Global Bilingual Academy
Gulf British Academy
International British School
Kuwait International English School
New English School
The English Academy
These fees for American/British/Canadian are compared to the Indian/Pakistani school fees below, what a massive difference in fees! In all honesty I have visited the Fahaheel school and it was shocking to say the least but my main point is the school fees are less for those who are willing to do without all of the fancy amenities. Update: I visited the school over a year ago for those asking.
I do know that the testing standard for the Pakistani school is really difficult.
Tuesday, August 23, 2016
(post) given a VIP card from Grand Cinemas which included free entrance for the blogger and their guest. I must say I put that card to work as you can see from the wear and tear and I will miss it. I would like to thank Grand Cinemas for choosing me as one of their recipients!
Sunday, August 21, 2016
The burkini, a wetsuit-like garment that covers the torso, limbs and head, has prompted growing national discussion in France about Islam and women’s bodies, even though it is only worn by a handful of Muslims. This weird swimwear raised heated debate in French society and calls for a ban on burkinis. It has received support by most French political classes because they see the burkinis have no place in a country whose motto celebrates equality and freedom, and this dress code has no place in French values, traditions or customs.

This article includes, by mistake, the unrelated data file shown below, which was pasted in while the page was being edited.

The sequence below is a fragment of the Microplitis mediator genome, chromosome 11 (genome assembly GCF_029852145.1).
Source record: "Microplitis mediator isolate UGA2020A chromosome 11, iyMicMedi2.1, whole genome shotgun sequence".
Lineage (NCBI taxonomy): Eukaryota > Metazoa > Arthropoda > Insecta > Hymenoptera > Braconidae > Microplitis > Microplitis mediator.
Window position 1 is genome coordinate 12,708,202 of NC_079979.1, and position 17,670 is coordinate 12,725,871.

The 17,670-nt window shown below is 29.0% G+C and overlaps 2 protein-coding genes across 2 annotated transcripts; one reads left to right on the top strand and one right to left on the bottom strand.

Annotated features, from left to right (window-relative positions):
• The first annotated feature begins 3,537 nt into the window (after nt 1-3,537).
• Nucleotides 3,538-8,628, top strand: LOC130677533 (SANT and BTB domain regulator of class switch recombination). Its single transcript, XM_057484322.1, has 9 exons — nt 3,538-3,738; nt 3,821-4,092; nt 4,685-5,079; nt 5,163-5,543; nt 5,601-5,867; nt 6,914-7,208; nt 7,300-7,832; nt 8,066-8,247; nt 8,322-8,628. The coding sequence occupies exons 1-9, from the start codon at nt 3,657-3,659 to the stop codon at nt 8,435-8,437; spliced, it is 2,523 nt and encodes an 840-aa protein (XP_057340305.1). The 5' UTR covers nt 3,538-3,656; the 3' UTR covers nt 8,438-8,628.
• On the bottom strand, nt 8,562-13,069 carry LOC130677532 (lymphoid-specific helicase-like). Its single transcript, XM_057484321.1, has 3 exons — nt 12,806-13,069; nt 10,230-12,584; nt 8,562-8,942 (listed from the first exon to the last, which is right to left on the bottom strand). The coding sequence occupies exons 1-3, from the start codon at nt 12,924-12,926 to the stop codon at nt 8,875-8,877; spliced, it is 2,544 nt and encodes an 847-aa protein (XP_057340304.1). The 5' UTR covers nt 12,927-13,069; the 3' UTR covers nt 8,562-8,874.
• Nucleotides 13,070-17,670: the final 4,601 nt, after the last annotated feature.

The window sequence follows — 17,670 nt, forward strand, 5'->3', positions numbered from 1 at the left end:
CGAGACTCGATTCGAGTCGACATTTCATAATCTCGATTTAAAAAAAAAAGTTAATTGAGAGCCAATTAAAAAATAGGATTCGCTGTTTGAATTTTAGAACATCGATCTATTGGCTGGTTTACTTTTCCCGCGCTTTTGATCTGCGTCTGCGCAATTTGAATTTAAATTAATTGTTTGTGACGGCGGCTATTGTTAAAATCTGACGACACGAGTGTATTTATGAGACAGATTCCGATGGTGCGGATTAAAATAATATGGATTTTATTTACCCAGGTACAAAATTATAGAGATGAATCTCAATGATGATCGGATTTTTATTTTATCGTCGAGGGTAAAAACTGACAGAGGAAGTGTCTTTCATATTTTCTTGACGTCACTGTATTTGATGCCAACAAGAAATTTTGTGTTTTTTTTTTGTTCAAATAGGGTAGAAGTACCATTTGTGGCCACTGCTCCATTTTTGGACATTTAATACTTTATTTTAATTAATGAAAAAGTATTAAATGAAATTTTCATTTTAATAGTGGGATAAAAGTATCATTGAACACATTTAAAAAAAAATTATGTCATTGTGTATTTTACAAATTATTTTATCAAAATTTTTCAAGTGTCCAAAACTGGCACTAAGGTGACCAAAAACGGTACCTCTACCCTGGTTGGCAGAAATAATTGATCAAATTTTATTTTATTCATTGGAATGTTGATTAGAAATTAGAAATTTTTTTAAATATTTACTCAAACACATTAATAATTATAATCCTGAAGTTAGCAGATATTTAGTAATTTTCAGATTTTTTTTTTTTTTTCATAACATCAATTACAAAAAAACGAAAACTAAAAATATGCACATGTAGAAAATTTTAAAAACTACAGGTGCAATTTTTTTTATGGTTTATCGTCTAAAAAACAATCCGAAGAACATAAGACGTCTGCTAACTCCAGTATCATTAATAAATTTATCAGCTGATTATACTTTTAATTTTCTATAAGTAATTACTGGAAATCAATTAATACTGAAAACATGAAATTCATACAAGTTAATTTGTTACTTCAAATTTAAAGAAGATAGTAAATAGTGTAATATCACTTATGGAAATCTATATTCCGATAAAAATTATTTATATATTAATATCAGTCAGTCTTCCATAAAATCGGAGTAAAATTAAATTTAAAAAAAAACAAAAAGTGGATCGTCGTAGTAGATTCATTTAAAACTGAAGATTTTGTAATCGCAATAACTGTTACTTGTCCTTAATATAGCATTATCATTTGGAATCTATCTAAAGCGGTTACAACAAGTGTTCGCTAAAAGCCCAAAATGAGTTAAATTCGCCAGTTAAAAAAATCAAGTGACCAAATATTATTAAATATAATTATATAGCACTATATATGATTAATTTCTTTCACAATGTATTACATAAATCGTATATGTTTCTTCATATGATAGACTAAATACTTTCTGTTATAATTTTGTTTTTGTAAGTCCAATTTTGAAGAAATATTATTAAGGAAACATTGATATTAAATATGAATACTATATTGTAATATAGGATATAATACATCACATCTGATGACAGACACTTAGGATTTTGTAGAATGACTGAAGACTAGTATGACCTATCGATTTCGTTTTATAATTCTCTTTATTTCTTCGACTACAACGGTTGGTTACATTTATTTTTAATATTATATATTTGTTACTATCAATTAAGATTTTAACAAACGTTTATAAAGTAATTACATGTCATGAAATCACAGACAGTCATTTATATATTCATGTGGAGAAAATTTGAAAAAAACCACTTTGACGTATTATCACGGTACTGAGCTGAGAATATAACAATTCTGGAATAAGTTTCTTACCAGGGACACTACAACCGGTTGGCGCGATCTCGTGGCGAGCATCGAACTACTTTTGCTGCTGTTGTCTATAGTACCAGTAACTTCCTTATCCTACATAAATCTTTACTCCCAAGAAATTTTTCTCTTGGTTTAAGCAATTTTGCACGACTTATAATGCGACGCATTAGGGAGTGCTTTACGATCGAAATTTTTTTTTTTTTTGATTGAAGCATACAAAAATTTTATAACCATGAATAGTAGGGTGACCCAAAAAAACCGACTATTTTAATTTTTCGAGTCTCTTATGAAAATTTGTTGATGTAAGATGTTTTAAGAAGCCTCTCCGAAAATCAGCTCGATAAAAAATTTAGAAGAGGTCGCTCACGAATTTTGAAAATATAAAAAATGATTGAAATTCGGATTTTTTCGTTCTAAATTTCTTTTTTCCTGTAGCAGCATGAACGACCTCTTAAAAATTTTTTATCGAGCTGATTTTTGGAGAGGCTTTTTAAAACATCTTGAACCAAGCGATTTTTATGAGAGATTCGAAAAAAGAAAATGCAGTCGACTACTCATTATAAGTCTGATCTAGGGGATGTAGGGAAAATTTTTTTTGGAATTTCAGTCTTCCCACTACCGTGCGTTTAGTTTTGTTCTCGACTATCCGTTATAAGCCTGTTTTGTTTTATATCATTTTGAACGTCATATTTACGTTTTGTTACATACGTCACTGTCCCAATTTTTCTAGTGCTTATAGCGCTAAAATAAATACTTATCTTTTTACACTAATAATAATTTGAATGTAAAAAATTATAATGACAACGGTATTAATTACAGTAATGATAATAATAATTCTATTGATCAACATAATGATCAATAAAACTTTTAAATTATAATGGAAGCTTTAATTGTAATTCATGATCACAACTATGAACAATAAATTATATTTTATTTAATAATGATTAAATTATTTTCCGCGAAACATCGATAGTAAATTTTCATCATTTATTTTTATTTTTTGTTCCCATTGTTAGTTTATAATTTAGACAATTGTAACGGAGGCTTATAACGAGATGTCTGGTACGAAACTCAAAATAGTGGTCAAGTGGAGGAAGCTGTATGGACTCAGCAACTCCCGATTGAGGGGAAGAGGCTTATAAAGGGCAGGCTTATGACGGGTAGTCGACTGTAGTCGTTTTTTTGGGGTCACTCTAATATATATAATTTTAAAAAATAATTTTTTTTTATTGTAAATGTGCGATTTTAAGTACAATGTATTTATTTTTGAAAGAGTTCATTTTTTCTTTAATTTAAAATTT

France’s Socialist prime minister expressed support for local bans, saying that the swimwear is based on the “enslavement of women” and therefore incompatible with French values. Three French Mediterranean towns have banned the garment on beaches this summer, citing security concerns after deadly extremist attacks throughout the year. Some have criticized the ban, saying it is a discriminatory decision and could inflame religious and social tensions. Some also expressed readiness to pay the €38 penalty against any woman who wears the burkini.
Prime Minister Manuel Valls expressed an opinion in an interview saying that this kind of swimwear is not compatible with the values of France, adding that he does not think a legislation is needed because general rules on clothing restrictions cannot be a solution.
I believe he is right. I keep wondering why any of those women are so desperate to go to the beach and attract public attention by wearing clothes that are alien to French society. If these women are so keen to swim, why do they not have their own pool in their private homes instead of making themselves a subject of security concern and attract public and media attention. I cannot see it as a matter of fashion or personal liberty.
It is known that French laws ban face-covering veils in public. France has lost a lot of innocent people because of terrorism. It is natural that when you cannot see the face of a person, you are concerned, especially in these circumstances. I do not know why some people insist on imposing their vision on countries that do not deprive them of religious practices and try to impose their views by force. France has the right to decide on matters for millions of its citizens and protect them.
By Muna Al-Fuzai